Friday, August 16, 1996
What A Shame.
hen I think of all the things that upset me, make me angry and get me mad, there are really two that stand out: taking advantage of or abusing children or the elderly. Parents have a responsibility to watch out for their own children; but who watches out for our seasoned citizens? I'm a very mellow, level-headed person, so when I find an instance of the elderly being taken advantage of, I get real hot under the collar. In fact, I get downright mad.
In my travels to several landscape consultation meetings on Monday, I met with a 81 year-old widow in York, who'd had her trees and shrubs pruned (read butchered) by some piece-of-shit, pick-up-truck driving, scumbag-cretin who claimed to be an expert landscaper. He'd butchered all the shrubs in her once-beautiful yard with a chainsaw and gas-driven pruner to within an inch of their lives. Mutilated them very badly. So horribly in fact, they'll never grow out again in her lifetime and will now have to be removed. I called in a top quality tree service company that we use, to help further evaluate the situation for her.
She told me that he'd charged her $525 for the labor, and then he came back for an additional $175 for extra labor and hauling of debris. There was no written contract here, so she felt she had to pay the overage. Technically, she didn't have to pay at all if she wasn't satisfied, but being somewhat feeble and intimidated, she paid what he asked. What a sad state of affairs this is. I wish I could have been there when he asked for money for what he did; or better yet, when the lowlife butchered the first shrub. It would have been the last thing he ever touched with a chainsaw. And it would have been the very last time he did anything at all like that.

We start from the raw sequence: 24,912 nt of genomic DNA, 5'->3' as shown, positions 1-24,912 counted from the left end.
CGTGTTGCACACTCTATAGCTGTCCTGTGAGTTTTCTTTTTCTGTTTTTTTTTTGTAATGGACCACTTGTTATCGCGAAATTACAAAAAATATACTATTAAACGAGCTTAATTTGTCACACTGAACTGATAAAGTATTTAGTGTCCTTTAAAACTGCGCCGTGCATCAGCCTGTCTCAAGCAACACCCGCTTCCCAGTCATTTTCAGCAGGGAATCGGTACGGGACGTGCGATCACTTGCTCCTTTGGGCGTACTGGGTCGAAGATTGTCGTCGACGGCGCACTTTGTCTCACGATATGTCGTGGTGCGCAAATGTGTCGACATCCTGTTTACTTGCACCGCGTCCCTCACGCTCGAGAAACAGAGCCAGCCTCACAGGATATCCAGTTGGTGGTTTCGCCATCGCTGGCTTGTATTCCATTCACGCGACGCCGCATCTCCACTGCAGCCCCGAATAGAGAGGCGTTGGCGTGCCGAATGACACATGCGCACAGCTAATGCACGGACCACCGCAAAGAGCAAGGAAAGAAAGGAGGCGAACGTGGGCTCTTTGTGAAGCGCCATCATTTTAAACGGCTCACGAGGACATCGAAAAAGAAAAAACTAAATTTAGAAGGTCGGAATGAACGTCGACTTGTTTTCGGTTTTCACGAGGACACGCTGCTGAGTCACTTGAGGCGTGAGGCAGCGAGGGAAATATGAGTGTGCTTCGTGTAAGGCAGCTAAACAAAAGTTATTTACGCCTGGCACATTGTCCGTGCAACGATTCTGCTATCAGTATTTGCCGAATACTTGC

The Department of Agriculture, Commonwealth of Pennsylvania, needs to license and regulate scum like this self-proclaimed landscaper, who probably is an unemployed, pick-up truck-driving, ex-child-molester who stole his neighbor's chainsaw, and went into business for himself after spending $15 for two cheapie magnetic "Landscape Expert" signs for the truck doors. Actually, this lowlife degenerate should be prosecuted for what he's done and continues to do to the unsuspecting elderly and others who don't know any better.
I hate any government interference in peoples' lives, but this is one instance where it is completely justified.
What's your feeling? What if this lady were your mother or grandmother? Would it piss you off as much as it does me? Send me some mail and I'll forward to the Department of Agriculture in Harrisburg and stuff it right up their noses.
I thought seriously about reporting this situation to the York Police and BBB (Better Business Bureau), but no. There are too many of these buffoons driving around the state doing damage. It's a regulatory problem and until a law or code is in place to specify, regulate and deal with them in the proper manner, the usually-useless Police and totally-useless Legal System are once again, worthless in this matter.
If I were governor, this kind of shit would never happen on my watch. Hey Tom Ridge, are you listening up there in Harrisburg? Wake the hell up! Quit thinking about being Dole's vice president and concern yourself with this state's citizens!
Okay, enough of this stuff: on to more pleasant things.
From Doggy Days To Soggy Days.
No sooner had I expected the Dog Days of Summer to stay through September and bake us, today a massive cold (64F) front and heavy rains settled right on in. We've had 2" of rain today alone with more storms and continuing rains forecast through Wednesday. Great.
The billion (yes, a billion each!) gallon-plus retention ponds are starting to fill again; a sign of the steady rain we've had since early morning. All 3 ponds finally emptied out over the past few days of hot, dry weather after overflowing on Saturday, August 3rd, when 6"+ rain fell and the garden center complex was under 1ft of running water. Luckily, we're on a hill and the water from the backside of the 20 acres runs by quickly. Still, it was unnerving to see billions and billions of gallons of water rush by in less than 30 minutes.